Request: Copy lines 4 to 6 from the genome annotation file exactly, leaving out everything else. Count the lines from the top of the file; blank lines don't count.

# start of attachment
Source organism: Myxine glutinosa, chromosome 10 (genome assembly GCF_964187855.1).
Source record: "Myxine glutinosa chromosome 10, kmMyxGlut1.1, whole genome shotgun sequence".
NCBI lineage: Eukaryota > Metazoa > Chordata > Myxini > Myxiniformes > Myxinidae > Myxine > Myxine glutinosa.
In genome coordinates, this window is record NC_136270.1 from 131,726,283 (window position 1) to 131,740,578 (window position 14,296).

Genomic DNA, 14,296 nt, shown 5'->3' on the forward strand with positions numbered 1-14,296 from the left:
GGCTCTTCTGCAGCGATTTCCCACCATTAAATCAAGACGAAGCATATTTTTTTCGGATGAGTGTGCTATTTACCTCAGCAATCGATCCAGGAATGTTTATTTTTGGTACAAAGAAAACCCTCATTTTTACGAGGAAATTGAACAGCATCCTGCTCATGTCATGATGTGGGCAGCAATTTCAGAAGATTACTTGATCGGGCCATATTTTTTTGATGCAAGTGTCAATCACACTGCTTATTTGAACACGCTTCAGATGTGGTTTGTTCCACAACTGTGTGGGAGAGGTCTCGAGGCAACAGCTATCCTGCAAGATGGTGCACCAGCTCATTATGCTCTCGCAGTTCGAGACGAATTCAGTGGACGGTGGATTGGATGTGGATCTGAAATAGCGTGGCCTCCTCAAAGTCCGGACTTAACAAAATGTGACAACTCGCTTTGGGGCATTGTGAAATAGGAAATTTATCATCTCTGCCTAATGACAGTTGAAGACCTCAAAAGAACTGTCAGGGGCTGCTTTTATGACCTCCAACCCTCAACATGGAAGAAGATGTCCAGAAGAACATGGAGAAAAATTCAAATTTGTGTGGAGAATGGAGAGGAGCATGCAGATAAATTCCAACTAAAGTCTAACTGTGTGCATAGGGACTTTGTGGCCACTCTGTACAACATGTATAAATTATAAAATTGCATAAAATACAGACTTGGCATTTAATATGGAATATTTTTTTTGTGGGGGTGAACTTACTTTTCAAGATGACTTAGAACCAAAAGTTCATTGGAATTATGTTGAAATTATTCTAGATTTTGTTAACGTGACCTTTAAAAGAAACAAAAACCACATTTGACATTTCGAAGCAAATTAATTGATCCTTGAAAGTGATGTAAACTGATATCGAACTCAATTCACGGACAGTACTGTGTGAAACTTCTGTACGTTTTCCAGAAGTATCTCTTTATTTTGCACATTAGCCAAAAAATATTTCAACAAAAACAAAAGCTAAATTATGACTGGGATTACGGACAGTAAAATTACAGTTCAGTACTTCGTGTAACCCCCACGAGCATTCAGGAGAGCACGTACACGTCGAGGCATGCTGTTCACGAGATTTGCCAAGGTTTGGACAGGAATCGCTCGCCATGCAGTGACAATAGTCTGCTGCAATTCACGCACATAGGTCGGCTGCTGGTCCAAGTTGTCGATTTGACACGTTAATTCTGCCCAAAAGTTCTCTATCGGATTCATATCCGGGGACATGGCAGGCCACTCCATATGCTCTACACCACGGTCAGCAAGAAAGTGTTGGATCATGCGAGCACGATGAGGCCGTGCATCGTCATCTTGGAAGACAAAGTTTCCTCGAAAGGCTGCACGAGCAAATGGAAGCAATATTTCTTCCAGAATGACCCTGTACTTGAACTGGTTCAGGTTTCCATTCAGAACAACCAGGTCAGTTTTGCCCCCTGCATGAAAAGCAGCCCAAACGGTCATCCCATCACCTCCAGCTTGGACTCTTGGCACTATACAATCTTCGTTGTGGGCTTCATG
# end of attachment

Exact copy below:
In genome coordinates, this window is record NC_136270.1 from 131,726,283 (window position 1) to 131,740,578 (window position 14,296).

Genomic DNA, 14,296 nt, shown 5'->3' on the forward strand with positions numbered 1-14,296 from the left:
GGCTCTTCTGCAGCGATTTCCCACCATTAAATCAAGACGAAGCATATTTTTTTCGGATGAGTGTGCTATTTACCTCAGCAATCGATCCAGGAATGTTTATTTTTGGTACAAAGAAAACCCTCATTTTTACGAGGAAATTGAACAGCATCCTGCTCATGTCATGATGTGGGCAGCAATTTCAGAAGATTACTTGATCGGGCCATATTTTTTTGATGCAAGTGTCAATCACACTGCTTATTTGAACACGCTTCAGATGTGGTTTGTTCCACAACTGTGTGGGAGAGGTCTCGAGGCAACAGCTATCCTGCAAGATGGTGCACCAGCTCATTATGCTCTCGCAGTTCGAGACGAATTCAGTGGACGGTGGATTGGATGTGGATCTGAAATAGCGTGGCCTCCTCAAAGTCCGGACTTAACAAAATGTGACAACTCGCTTTGGGGCATTGTGAAATAGGAAATTTATCATCTCTGCCTAATGACAGTTGAAGACCTCAAAAGAACTGTCAGGGGCTGCTTTTATGACCTCCAACCCTCAACATGGAAGAAGATGTCCAGAAGAACATGGAGAAAAATTCAAATTTGTGTGGAGAATGGAGAGGAGCATGCAGATAAATTCCAACTAAAGTCTAACTGTGTGCATAGGGACTTTGTGGCCACTCTGTACAACATGTATAAATTATAAAATTGCATAAAATACAGACTTGGCATTTAATATGGAATATTTTTTTTGTGGGGGTGAACTTACTTTTCAAGATGACTTAGAACCAAAAGTTCATTGGAATTATGTTGAAATTATTCTAGATTTTGTTAACGTGACCTTTAAAAGAAACAAAAACCACATTTGACATTTCGAAGCAAATTAATTGATCCTTGAAAGTGATGTAAACTGATATCGAACTCAATTCACGGACAGTACTGTGTGAAACTTCTGTACGTTTTCCAGAAGTATCTCTTTATTTTGCACATTAGCCAAAAAATATTTCAACAAAAACAAAAGCTAAATTATGACTGGGATTACGGACAGTAAAATTACAGTTCAGTACTTCGTGTAACCCCCACGAGCATTCAGGAGAGCACGTACACGTCGAGGCATGCTGTTCACGAGATTTGCCAAGGTTTGGACAGGAATCGCTCGCCATGCAGTGACAATAGTCTGCTGCAATTCACGCACATAGGTCGGCTGCTGGTCCAAGTTGTCGATTTGACACGTTAATTCTGCCCAAAAGTTCTCTATCGGATTCATATCCGGGGACATGGCAGGCCACTCCATATGCTCTACACCACGGTCAGCAAGAAAGTGTTGGATCATGCGAGCACGATGAGGCCGTGCATCGTCATCTTGGAAGACAAAGTTTCCTCGAAAGGCTGCACGAGCAAATGGAAGCAATATTTCTTCCAGAATGACCCTGTACTTGAACTGGTTCAGGTTTCCATTCAGAACAACCAGGTCAGTTTTGCCCCCTGCATGAAAAGCAGCCCAAACGGTCATCCCATCACCTCCAGCTTGGACTCTTGGCACTATACAATCTTCGTTGTGGGCTTCATG